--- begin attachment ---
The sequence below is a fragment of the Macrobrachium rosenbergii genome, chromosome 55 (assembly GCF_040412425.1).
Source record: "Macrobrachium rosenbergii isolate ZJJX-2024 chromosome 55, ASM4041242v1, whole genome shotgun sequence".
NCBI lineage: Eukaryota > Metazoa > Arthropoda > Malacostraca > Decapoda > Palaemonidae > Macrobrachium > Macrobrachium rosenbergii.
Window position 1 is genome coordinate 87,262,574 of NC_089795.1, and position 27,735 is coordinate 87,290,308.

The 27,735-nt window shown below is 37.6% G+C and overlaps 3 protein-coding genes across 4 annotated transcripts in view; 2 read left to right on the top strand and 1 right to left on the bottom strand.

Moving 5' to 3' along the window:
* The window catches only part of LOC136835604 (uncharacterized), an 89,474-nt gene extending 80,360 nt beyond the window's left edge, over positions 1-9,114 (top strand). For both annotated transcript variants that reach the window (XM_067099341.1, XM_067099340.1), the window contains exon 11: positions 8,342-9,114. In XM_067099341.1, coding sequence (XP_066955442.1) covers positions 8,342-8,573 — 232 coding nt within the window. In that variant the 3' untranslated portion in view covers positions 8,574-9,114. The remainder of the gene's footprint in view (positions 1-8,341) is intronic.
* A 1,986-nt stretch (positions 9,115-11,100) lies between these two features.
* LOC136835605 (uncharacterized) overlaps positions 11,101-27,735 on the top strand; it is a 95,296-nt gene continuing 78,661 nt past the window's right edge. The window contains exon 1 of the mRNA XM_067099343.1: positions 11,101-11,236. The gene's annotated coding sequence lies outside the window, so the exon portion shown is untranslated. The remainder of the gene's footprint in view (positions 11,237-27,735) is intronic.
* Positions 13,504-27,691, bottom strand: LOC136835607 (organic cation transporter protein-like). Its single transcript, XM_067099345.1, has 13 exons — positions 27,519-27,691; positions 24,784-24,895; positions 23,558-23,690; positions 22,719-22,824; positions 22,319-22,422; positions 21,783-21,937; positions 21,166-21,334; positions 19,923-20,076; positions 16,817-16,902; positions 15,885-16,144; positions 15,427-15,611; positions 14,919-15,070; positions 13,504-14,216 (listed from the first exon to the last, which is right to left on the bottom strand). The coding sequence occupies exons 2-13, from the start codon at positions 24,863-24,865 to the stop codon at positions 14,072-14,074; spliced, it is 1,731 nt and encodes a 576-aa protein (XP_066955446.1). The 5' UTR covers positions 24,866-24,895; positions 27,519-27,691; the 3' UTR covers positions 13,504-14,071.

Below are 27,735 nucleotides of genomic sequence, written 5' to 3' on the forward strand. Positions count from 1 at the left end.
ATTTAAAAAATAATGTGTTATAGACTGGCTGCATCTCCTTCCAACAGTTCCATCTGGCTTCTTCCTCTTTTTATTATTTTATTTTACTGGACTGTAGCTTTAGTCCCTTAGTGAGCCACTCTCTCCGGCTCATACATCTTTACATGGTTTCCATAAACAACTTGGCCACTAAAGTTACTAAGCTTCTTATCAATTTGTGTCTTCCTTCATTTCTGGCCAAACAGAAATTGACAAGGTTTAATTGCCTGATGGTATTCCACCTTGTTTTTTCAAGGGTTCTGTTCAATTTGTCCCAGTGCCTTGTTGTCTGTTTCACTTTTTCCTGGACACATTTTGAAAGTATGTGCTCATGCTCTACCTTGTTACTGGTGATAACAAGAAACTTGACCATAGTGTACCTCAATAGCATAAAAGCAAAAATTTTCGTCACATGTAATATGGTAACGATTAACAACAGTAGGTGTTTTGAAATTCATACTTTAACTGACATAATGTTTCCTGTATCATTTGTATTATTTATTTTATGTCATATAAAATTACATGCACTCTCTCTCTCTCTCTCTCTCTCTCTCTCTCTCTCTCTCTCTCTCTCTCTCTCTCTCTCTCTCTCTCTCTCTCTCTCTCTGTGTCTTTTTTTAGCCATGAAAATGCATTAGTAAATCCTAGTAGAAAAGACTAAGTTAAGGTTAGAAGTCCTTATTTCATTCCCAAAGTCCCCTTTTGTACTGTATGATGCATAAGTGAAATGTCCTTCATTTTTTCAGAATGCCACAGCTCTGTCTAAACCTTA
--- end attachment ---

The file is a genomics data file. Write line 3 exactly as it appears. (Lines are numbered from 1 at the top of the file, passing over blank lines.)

NCBI lineage: Eukaryota > Metazoa > Arthropoda > Malacostraca > Decapoda > Palaemonidae > Macrobrachium > Macrobrachium rosenbergii.